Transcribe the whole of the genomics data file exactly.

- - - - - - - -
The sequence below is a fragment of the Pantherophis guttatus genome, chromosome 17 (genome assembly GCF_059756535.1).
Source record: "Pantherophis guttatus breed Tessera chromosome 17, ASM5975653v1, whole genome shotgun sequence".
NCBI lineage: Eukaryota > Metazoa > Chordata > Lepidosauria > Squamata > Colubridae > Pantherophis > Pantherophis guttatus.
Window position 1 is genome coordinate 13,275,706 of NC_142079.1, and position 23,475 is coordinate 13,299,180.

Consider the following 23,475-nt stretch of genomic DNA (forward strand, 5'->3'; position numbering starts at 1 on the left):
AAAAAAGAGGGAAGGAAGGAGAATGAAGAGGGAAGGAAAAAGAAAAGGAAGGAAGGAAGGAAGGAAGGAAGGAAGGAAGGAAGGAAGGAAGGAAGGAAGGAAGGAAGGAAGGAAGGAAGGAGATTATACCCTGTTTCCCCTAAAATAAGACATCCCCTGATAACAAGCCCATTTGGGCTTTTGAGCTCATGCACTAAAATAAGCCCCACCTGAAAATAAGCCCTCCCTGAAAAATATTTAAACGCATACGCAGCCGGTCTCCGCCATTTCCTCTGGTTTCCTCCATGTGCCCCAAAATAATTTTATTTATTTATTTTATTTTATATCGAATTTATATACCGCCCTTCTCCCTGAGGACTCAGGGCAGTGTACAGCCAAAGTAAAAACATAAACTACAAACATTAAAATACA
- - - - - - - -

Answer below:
The sequence below is a fragment of the Pantherophis guttatus genome, chromosome 17 (genome assembly GCF_059756535.1).
Source record: "Pantherophis guttatus breed Tessera chromosome 17, ASM5975653v1, whole genome shotgun sequence".
NCBI lineage: Eukaryota > Metazoa > Chordata > Lepidosauria > Squamata > Colubridae > Pantherophis > Pantherophis guttatus.
Window position 1 is genome coordinate 13,275,706 of NC_142079.1, and position 23,475 is coordinate 13,299,180.

Consider the following 23,475-nt stretch of genomic DNA (forward strand, 5'->3'; position numbering starts at 1 on the left):
AAAAAAGAGGGAAGGAAGGAGAATGAAGAGGGAAGGAAAAAGAAAAGGAAGGAAGGAAGGAAGGAAGGAAGGAAGGAAGGAAGGAAGGAAGGAAGGAAGGAAGGAAGGAAGGAAGGAAGGAGATTATACCCTGTTTCCCCTAAAATAAGACATCCCCTGATAACAAGCCCATTTGGGCTTTTGAGCTCATGCACTAAAATAAGCCCCACCTGAAAATAAGCCCTCCCTGAAAAATATTTAAACGCATACGCAGCCGGTCTCCGCCATTTCCTCTGGTTTCCTCCATGTGCCCCAAAATAATTTTATTTATTTATTTTATTTTATATCGAATTTATATACCGCCCTTCTCCCTGAGGACTCAGGGCAGTGTACAGCCAAAGTAAAAACATAAACTACAAACATTAAAATACA